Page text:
“A pulse-quickening piece of fiction . . . A terrifying depiction of peril at sea” – Financial Times In February 1959, several Icelandic trawlers were caught in a storm off Newfoundland’s Grand Banks. What happened there is the inspiration for this novel. Not since The Perfect Storm has there been a book which captures the sheer drama and terror of a crisis at sea. Karason is an exceptional storyteller, an Icelandic Erskine Caldwell or William Faulkner.
The side trawler Mafurinn is hit by a major storm just as they prepare to turn for home. Thirty-two men aboard, and a hold full of redfish. The sea is cold enough to kill a man in minutes, and the trawler quickly ices up in the biting frost and violent tempest.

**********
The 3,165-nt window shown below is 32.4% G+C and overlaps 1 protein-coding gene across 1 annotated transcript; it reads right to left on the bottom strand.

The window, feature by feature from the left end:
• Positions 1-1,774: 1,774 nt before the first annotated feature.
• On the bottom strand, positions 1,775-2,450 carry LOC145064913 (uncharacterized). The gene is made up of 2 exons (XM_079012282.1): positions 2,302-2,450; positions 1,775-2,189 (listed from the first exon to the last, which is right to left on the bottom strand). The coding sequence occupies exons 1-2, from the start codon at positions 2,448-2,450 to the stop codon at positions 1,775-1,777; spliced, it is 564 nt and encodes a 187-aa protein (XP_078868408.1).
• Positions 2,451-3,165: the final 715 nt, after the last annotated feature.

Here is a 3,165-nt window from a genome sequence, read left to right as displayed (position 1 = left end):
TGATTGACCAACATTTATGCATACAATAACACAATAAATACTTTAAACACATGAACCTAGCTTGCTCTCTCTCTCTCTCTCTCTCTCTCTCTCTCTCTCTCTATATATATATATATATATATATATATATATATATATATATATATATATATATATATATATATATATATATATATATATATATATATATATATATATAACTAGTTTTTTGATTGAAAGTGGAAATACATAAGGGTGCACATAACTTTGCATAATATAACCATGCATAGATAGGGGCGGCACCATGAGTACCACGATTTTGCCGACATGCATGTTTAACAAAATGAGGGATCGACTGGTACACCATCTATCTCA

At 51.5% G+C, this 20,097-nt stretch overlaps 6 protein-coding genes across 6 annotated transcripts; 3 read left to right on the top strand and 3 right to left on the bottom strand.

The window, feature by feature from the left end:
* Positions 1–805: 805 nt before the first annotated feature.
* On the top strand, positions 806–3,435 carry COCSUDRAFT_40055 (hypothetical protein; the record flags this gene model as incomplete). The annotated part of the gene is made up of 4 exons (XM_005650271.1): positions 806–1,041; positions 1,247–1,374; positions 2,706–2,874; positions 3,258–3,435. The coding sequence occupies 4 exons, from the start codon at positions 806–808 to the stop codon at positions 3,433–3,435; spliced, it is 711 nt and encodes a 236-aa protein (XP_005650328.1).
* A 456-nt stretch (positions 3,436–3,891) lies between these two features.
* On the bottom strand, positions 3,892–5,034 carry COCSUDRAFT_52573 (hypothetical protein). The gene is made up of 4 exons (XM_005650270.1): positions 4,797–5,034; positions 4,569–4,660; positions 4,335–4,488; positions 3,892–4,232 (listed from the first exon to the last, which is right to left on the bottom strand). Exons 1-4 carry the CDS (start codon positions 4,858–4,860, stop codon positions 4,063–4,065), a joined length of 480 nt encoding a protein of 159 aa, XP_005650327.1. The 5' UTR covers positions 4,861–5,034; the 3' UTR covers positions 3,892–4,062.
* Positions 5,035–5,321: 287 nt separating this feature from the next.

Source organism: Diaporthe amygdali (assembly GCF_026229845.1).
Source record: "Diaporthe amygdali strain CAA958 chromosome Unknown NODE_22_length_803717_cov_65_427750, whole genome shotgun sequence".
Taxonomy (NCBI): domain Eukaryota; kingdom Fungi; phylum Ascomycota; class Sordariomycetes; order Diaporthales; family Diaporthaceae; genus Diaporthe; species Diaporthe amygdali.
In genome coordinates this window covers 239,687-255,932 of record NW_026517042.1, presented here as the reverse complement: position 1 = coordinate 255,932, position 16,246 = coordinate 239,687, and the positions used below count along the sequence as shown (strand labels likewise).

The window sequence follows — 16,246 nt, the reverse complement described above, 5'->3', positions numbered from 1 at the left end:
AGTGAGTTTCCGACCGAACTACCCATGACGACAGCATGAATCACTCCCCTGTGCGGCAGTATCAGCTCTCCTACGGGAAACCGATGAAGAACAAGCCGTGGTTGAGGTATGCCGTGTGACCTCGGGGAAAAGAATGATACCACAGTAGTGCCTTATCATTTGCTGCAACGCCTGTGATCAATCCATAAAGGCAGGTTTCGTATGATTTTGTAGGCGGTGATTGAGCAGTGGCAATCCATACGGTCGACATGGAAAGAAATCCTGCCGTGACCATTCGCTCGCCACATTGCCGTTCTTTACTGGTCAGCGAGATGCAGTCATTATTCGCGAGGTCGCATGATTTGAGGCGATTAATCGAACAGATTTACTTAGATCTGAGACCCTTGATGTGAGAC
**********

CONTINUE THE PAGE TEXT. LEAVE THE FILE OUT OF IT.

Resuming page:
The heavy icing weighs down the already fully laden craft, which is pummelled by one breaker after another – and here, out on the open sea, there is no exit route. Distress signals from other ships in the same circumstance and be heard from the fishing grounds around them. It is a battle of life and death.
Translated from the Icelandic by Quentin Bates